Cardinal Stephen Kim Sou-hwan (1922-2009) offered quiet diplomacy with the military rulers reinforced by prophetic warnings about the “long dark tunnel” of military dictatorship. He told one leader: “I feel like we’re watching a Western cowboy movie: whoever grabs the gun first wins the game.”
In the 1987 protests, the cathedral on the small hill of Myeongdong in Seoul, then a shabby area of local shops, became a safe haven for students protesting for democracy. Kim told the military that they would have to overcome him and the priests and nuns to get to the students.
While not downplaying Cardinal Kim’s role in the democratic movement, Jesuit professor Fr Dennis McNamara, who teaches at Georgetown University, Washington DC, and at Sogang University in Seoul, notes that “the Catholic Farmers’ group in rural areas was perhaps the real core of the [democracy] movement”.
Today, South Korea faces problems of roaring economic success. The approach to Myeongdong Cathedral is now a brightly lit landmark leading to glitzy shopping and nightlife. Corruption has been uncovered among the “chaebol”, the powerful industrial groups. Bishop Peter Kang U-il, president of the Catholic Bishops’ Conference of Korea, warned that the country “is struggling with the conflicts surfacing from increased social polarisation” of economic success.
The Pope also risks being sucked into controversy, and has been criticised for plans to meet the elected but autocratic President Park Geun-hye in her office. She is the daughter of assassinated dictator Park Chung-hee. She was baptised as a Catholic when at Sogang, but today practises no religion. Columban missionary Fr Pat Cunningham warned that the Pope’s visit “could be exploited for political gain by a government desperate to rescue some semblance of legitimacy”.
Another Columban, Fr Noel O’Neill, criticised the planned visit to Kkottongnae (Flower Village), a Catholic-run facility for disabled people, which houses 2,000 residents and is run on an “eighteenth-century model” according to O’Neill.
But the Pope’s first Asian visit is not only about South Korea and the martyrs of past centuries. He is going to a divided land, where North Korea is ruled by an unpredictable dynastic dictatorship that brandishes the threat of nuclear weapons while its people suffer all sorts of basic deprivations. Cardinal Andrew Yeom Soo-jung, the Archbishop of Seoul, said Koreans are hoping for a “miracle” for the peninsula. Professor McNamara listed “peaceful reconciliation” with North Korea as one focus of the message Pope Francis will deliver. Organisers are still waiting to hear whether a token number of Catholics from the North will be allowed to go to South Korea.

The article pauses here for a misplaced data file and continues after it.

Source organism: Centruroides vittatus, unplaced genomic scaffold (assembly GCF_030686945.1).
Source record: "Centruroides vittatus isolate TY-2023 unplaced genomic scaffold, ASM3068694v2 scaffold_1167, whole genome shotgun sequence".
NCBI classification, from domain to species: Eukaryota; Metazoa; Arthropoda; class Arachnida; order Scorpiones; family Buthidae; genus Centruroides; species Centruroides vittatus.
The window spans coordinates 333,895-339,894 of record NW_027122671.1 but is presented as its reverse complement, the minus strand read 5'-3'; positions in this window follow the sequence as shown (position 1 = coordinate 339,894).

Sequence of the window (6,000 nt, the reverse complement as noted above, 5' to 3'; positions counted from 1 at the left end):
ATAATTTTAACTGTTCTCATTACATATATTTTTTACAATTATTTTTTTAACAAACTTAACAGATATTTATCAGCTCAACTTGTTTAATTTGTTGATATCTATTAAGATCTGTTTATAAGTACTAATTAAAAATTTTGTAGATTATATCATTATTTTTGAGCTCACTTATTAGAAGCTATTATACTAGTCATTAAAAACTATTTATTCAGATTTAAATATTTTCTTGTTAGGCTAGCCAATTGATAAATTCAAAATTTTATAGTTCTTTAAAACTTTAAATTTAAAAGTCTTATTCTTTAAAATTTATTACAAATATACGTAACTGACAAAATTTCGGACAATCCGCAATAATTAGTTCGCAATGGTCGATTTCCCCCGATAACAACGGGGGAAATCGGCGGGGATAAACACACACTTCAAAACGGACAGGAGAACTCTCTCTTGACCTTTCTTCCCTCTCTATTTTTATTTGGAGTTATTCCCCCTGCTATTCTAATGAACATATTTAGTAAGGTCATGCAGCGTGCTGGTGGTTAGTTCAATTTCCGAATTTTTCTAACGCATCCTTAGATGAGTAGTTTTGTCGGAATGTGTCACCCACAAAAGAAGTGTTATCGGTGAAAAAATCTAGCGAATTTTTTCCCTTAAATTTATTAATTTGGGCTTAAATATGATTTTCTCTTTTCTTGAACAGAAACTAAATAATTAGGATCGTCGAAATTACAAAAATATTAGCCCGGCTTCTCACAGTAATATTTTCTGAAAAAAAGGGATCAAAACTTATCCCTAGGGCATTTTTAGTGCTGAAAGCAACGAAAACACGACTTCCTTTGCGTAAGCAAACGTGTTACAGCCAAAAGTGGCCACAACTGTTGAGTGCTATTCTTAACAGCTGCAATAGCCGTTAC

Francis’ challenge goes far beyond the Korean peninsula. The wider Asian region is an area of immense economic growth and of rising tension as China flexes its muscles and challenges the prevailing Pax Americana. Under President Xi Jinping, China’s ruling Communists seem hell-bent on another anti-Christian wave. But the excited supporters of the Pope have to recognise that Catholics are a mere 3 per cent of Asia’s population. If they are honest, they will admit that few Asians are interested in the Catholic Church. This is a region where keeping up with the Kims, Lis, Nakamuras and Nguyens is the most important factor with, at state level, the growing fears about China’s imperial reach.
However, in key areas, especially education and medicine, schools, universities and hospitals, from India and Thailand to Hong Kong and Japan, the Catholic Church offers learning and healing that is respected Asia-wide. Then there is the unique standing of the Pope himself. Soviet dictator Joseph Stalin famously asked how many divisions the Pope commanded. But when the Pope speaks, the world listens, at least for a short while.
Pope Francis has already established a reputation for offering an authentically different message of peace. You can be sure that China’s Xi and North Korea’s Kim Jong-un will be listening as Francis speaks in Korea: what will be his message of hope and peace for a prosperous but troubled Asia?
Kevin Rafferty is a long-established journalist and commentator on Asia.